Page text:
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Merge pull request #23 from magcius/master

Some more simple english and information
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jerub committed Jun 26, 2011
2 parents cc37216 + f479ac1 commit 185378e6c201b51b48be3e6f52dae12ea61b85aa
Showing with 25 additions and 11 deletions.
  1. +25 −11 pep-3153.rst
@@ -1,4 +1,4 @@
+PEP: 3153
Title: Asynchronous IO support
Version: $Revision$
Last-Modified: $Date$
@@ -92,9 +92,11 @@ advantage of specific capabilities in some transport
mechanisms. Specifically, this allows transports to use writev_
instead of write_ or send_, also known as scatter/gather IO.
-A transport can be paused and resumed. This will cause it to buffer
-data coming from protocols and stop sending received data to the
+A transport can be paused and resumed. A paused transport buffers all
+input and output it gets, rather than sending them to their proper
+places. When resumed, it will flush the buffers. Whether this will
+cause the same amount of ``data_received`` calls to the protocol as if
+it was never paused is implementation-specific and not guaranteed.
A transport can also be closed, half-closed and aborted. A closed
transport will finish writing all of the data queued in it to the
@@ -109,11 +111,12 @@ incoming data.
-Protocols are probably more familiar to new users. The terminology is
-consistent with what you would expect from something called a
-protocol: the protocols most people think of first, like HTTP, IRC,
-SMTP... are all examples of something that would be implemented in a
+Protocols are exactly what you'd expect them to be: HTTP, IRC, SMTP...
+are all examples of something that would be implemented in a protocol.
+While they usually have some form of "socket" for a transport, it may
+sometimes be useful to use a separate transport: maybe a file for unit
+testing purposes, maybe a serial port for interfacing with legacy
The shortest useful definition of a protocol is a (usually two-way)
bridge between the transport and the rest of the application logic. A
@@ -123,6 +126,17 @@ calls on an object. Similarly, application logic calls some methods on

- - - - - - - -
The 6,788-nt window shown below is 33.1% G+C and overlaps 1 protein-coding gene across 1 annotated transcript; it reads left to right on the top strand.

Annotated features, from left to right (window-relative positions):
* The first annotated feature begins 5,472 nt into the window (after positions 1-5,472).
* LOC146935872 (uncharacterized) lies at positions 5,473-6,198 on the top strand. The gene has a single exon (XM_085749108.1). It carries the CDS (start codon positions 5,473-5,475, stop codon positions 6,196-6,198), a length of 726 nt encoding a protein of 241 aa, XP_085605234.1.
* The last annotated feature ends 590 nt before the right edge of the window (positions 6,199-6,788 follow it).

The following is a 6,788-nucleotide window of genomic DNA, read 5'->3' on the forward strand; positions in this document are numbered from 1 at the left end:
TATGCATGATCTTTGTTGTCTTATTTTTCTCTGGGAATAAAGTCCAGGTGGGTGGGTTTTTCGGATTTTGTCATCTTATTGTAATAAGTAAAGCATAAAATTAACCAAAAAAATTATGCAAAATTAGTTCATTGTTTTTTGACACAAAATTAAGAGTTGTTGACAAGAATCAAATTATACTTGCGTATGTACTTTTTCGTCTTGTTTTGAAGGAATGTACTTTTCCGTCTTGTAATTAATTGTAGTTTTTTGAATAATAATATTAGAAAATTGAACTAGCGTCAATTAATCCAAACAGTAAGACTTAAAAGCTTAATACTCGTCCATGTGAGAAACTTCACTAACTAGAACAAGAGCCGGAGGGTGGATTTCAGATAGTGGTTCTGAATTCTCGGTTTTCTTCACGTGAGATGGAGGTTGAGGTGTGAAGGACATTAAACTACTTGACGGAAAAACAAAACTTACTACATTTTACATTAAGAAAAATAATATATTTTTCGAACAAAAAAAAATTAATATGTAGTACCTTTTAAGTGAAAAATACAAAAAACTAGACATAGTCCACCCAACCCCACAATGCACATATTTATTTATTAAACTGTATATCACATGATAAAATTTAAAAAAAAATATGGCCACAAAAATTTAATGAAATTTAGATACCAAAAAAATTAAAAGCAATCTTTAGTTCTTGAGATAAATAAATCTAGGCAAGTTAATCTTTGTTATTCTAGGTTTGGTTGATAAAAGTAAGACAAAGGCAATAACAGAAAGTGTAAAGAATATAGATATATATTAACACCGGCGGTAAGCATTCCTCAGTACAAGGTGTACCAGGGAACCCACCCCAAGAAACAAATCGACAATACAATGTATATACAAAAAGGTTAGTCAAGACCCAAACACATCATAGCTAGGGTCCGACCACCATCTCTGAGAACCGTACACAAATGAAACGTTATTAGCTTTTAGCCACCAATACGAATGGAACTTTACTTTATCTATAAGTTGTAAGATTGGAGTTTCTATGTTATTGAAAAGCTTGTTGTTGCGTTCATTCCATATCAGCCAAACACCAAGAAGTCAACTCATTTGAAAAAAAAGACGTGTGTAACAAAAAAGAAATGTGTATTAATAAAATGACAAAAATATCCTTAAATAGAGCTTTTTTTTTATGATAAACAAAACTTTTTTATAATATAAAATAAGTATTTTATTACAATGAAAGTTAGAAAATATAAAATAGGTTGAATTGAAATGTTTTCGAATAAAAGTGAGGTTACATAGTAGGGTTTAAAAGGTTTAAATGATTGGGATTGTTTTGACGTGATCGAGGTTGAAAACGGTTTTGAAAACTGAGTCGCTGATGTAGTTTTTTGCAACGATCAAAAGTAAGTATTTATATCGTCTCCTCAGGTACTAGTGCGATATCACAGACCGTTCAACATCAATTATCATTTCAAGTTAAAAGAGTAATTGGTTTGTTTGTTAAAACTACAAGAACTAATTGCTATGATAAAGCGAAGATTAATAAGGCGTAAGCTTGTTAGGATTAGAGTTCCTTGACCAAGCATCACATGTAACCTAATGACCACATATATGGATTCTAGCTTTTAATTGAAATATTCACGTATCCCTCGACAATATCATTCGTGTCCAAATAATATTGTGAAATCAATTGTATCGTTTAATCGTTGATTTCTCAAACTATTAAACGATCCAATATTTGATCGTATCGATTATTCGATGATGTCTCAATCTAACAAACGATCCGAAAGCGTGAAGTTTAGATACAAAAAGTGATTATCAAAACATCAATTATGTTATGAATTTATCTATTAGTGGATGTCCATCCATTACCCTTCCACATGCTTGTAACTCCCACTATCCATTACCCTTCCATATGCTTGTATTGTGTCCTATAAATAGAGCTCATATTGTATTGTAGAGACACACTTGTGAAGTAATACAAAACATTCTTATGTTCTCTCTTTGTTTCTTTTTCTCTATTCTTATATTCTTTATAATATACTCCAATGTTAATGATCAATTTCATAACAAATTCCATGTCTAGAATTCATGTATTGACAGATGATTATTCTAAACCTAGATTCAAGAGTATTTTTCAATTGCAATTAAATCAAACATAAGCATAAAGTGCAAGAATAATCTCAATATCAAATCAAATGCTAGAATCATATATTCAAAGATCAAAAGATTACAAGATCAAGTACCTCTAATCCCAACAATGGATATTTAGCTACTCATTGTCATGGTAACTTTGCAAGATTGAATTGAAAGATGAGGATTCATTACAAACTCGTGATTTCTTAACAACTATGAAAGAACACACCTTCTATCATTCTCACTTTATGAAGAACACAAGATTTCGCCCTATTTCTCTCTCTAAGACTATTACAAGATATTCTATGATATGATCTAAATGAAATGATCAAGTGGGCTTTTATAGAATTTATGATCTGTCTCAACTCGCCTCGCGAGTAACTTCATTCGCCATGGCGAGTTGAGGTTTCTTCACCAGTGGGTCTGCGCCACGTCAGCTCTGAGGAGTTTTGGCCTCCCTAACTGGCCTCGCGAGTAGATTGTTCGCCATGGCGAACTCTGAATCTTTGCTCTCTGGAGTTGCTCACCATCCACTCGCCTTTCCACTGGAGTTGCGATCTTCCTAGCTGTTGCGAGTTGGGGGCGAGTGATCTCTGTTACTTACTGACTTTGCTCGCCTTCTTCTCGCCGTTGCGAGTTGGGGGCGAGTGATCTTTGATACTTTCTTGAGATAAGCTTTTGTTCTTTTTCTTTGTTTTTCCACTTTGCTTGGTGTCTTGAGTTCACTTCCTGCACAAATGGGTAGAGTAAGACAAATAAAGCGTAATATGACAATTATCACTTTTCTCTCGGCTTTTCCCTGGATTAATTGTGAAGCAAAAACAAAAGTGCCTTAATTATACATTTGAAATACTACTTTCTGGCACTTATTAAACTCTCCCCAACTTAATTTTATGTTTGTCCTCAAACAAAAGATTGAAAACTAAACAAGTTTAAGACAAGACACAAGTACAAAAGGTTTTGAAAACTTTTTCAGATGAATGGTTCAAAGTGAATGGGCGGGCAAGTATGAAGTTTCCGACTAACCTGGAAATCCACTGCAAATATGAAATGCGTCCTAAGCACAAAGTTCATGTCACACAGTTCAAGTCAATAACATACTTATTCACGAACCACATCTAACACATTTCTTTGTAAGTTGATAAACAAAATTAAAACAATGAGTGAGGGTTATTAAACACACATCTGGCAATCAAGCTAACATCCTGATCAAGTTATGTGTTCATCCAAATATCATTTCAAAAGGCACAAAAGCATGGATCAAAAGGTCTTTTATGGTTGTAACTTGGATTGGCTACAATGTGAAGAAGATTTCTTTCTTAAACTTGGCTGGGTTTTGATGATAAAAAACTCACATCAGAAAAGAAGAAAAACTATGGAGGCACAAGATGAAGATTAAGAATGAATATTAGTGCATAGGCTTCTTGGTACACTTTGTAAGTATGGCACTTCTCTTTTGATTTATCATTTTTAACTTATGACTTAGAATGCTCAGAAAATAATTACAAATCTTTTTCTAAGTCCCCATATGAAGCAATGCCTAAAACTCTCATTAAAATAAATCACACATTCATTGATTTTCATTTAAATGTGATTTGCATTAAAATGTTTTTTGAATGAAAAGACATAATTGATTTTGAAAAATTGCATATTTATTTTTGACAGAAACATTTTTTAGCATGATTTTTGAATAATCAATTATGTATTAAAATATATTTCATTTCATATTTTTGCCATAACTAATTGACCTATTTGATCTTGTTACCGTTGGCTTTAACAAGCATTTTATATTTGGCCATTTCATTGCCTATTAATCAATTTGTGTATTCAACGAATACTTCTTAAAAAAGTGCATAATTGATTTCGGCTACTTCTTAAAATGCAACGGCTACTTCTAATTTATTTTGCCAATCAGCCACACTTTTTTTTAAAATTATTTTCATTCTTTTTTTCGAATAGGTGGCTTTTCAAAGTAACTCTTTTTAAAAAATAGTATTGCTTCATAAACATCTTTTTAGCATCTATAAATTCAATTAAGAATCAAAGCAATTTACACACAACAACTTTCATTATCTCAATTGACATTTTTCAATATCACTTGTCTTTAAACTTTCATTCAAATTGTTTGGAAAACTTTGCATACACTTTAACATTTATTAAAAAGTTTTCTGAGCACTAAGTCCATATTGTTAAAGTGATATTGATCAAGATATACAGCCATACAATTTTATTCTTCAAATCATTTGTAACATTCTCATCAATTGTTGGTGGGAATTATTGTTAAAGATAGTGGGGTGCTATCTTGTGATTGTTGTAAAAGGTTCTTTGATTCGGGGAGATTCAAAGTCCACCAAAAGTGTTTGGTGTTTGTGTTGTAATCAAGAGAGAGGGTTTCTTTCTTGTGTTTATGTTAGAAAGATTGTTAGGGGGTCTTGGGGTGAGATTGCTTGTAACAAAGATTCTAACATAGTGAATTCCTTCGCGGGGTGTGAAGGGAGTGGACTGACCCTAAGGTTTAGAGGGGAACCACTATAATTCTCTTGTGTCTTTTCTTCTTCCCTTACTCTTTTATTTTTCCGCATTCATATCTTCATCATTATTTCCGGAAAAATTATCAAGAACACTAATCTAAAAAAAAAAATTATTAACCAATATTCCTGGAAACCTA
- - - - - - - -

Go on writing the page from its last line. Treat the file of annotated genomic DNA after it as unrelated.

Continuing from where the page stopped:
the protocol, which the protocol translates into bytes and
communicates to the transport.
+If a protocol wants to send data to the other side, it will call
+``write`` on its transport. Nice and simple.
+When a transport receives data, it calls the ``data_received`` method
+on the protocol. The protocol cannot request new data, it has to wait
+until it has new data. In practice, this means that applications
+cannot read from a socket and then process the data: they always have
+to process the data as it comes in. While this may add complexity to
+protocol implementations, the benefits of asynchronous IO often
+outweigh it.
One of the simplest protocols is a line-based protocol, where data is
delimited by ``\r\n``. The protocol will receive bytes from the
transport and buffer them until there is at least one complete
@@ -158,8 +172,8 @@ being able to reuse protocols across different transports.
Consider a simple RPC protocol. The same bytes may be transferred
across many different transports, for example pipes or sockets. To
help with this, we separate the protocol out from the transport. The
-protocol just reads and writes bytes, and doesn't really care what
-mechanism is used to eventually transfer those bytes.
+protocol just makes sense of specific bytes, and doesn't really care
+what mechanism is used to eventually transfer bytes.
This also allows for protocols to be stacked or nested easily,
allowing for even more code reuse. A common example of this is

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